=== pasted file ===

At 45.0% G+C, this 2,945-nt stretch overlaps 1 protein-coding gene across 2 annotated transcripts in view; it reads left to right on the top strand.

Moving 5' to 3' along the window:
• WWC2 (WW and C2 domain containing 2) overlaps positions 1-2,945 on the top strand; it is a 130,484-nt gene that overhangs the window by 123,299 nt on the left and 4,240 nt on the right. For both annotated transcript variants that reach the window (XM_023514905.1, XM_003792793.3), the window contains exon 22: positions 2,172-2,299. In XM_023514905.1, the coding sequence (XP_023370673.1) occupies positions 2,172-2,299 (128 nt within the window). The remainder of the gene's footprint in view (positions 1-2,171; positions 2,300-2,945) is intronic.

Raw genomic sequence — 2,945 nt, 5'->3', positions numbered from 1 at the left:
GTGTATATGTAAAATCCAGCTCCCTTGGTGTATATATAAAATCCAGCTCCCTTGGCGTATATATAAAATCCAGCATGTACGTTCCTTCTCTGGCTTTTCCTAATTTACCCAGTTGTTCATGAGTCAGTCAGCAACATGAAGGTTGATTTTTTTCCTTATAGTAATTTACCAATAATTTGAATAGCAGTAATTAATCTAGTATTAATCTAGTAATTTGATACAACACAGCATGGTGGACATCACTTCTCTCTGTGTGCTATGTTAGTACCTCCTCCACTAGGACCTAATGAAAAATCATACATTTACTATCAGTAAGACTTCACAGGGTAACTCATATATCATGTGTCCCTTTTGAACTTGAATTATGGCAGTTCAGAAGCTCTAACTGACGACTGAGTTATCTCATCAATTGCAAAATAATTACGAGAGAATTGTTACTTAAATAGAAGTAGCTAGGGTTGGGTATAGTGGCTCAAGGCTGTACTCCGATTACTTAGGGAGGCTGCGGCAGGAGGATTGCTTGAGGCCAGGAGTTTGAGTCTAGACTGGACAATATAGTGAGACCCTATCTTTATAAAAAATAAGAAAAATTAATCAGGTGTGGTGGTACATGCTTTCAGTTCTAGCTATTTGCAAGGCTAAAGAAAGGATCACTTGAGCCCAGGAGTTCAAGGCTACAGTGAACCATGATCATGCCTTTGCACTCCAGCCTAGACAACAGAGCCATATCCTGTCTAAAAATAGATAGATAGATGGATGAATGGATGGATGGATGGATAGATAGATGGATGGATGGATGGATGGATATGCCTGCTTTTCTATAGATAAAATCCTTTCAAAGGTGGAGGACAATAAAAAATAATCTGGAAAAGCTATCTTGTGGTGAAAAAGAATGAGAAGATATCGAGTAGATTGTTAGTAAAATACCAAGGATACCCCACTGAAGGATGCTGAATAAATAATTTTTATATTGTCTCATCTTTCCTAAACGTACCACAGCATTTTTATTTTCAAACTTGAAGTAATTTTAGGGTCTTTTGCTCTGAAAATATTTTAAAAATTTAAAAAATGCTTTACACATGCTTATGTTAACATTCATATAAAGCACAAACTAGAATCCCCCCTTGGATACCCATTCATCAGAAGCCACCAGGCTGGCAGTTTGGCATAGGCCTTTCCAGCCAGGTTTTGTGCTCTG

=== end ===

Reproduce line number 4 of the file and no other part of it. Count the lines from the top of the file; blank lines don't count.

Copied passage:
Raw genomic sequence — 2,945 nt, 5'->3', positions numbered from 1 at the left: